Another 'Halloween' movie is reportedly already in the works.
The reboot of the popular horror franchise - which takes place 40 years after the first movie, and sees Jamie Lee Curtis reprise her role as Laurie Strode - isn't due to hit cinema screens until October 19, but it has been claimed that another instalment is already in the pipeline.
According to horror news outlet Bloody Disgusting, sources say work has already begun on the next 'Halloween' film, with an unnamed writer on board working on a script.
The publication also claims that Danny McBride and David Gordon Green - who wrote and directed the upcoming reboot respectively - won't be involved with the next instalment, which comes after they previously discussed shooting back-to-back films and even poked fun at the idea of shooting a trilogy.
Previously, Jason Blum from production company Blumhouse had he was "100 percent" on board with the idea of continuing the 'Halloween' franchise, and Michael Myer's reign of terror.
He said: "Yeah, for sure, for sure, 100 percent. Let me tell you, if we got six movies out of ['Paranormal Activity'] - they found new footage five times in a row! - I feel like we can figure out the next chapter. But we'll see."
As of the time of writing, it's unknown whether Jamie Lee Curtis would return as Laurie Strode yet again in any further 'Halloween' movies.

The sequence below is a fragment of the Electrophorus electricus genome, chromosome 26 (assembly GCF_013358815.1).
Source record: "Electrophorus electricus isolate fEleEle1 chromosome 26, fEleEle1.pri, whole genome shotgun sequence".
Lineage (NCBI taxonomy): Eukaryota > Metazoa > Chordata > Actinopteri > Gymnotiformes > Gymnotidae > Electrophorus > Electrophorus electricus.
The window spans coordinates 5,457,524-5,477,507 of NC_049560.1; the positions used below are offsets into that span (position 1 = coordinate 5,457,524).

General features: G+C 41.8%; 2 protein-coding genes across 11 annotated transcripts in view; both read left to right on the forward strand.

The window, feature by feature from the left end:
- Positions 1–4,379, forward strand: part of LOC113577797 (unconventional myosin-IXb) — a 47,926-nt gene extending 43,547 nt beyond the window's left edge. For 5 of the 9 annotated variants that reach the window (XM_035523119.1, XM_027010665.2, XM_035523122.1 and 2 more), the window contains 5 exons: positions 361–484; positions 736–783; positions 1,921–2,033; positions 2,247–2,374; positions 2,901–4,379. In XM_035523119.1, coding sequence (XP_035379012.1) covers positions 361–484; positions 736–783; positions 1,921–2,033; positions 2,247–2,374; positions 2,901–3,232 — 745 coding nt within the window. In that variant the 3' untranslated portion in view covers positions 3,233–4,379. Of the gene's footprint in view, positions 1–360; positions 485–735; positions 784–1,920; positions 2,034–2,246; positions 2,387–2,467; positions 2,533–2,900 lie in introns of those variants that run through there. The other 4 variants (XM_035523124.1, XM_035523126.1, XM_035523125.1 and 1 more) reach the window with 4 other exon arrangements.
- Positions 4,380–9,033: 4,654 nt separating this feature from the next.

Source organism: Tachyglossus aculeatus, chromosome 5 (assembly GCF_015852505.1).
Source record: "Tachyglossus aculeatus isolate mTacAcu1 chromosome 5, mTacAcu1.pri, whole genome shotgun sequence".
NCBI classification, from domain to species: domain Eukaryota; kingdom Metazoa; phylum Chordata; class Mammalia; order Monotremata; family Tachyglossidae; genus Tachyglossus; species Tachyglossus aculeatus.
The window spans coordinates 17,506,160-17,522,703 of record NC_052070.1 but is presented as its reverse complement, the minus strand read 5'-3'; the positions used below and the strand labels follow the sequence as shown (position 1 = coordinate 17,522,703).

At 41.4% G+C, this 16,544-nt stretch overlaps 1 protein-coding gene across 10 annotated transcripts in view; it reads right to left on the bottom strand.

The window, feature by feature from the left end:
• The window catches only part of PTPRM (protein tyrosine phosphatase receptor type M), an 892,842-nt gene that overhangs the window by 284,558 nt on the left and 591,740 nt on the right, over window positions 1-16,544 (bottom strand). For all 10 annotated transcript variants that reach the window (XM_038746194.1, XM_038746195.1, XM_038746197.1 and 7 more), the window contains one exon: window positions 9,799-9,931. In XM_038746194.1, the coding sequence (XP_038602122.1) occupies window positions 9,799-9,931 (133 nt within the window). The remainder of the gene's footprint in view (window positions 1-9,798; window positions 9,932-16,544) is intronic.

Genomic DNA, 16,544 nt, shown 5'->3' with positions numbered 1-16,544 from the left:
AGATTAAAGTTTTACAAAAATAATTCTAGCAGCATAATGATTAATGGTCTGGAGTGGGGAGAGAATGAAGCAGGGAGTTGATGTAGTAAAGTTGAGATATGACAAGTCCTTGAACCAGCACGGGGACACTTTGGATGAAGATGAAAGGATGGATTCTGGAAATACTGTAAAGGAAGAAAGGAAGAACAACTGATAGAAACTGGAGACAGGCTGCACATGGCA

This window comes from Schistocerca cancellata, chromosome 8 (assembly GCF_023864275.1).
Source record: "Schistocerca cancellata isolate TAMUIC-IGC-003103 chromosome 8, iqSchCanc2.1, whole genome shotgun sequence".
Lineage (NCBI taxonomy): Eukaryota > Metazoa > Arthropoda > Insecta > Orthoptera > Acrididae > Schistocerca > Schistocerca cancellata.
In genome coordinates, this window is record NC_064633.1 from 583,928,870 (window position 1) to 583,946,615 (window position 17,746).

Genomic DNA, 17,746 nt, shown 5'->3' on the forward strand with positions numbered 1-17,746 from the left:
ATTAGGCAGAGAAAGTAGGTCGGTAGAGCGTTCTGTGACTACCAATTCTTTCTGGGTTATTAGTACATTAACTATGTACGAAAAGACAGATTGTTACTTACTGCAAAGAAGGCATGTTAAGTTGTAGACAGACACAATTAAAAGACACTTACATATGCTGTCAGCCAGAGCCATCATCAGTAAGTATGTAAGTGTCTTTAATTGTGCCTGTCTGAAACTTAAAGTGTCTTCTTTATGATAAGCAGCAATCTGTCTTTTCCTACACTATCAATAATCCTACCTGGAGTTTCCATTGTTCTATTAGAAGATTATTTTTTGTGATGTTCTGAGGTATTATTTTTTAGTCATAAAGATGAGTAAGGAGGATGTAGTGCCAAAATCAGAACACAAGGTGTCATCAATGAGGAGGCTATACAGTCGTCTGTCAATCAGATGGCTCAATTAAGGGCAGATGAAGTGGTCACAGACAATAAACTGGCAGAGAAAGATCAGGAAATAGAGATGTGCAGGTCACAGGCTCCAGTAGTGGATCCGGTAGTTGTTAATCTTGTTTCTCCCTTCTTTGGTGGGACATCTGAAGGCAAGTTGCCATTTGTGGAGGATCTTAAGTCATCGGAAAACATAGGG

Recently, the 59-year-old star praised the upcoming feature for relating to the #MeToo movement, as she believes the introduction of her character's daughter Karen Strode (Judy Greer) and granddaughter Allyson Strode (Andi Matichak) partly represents women taking back control of their lives, because she didn't ever imagine her alter-ego having kids.
She said: "Ultimately, as we are learning in so many areas, women are trying to take back the narrative in their own lives from men who have abused them, in myriad ways. And this is just one example of it.
"I don't know if 40 years ago I would have ever thought that Laurie Strode would have a daughter, let alone a granddaughter.
"I just don't think I ever took it that far. Trauma is a generational disease because it affects everybody in the family.
"So, that's what I think is so exciting about [this film]. They've explored that through the relationships between mother, daughter, granddaughter."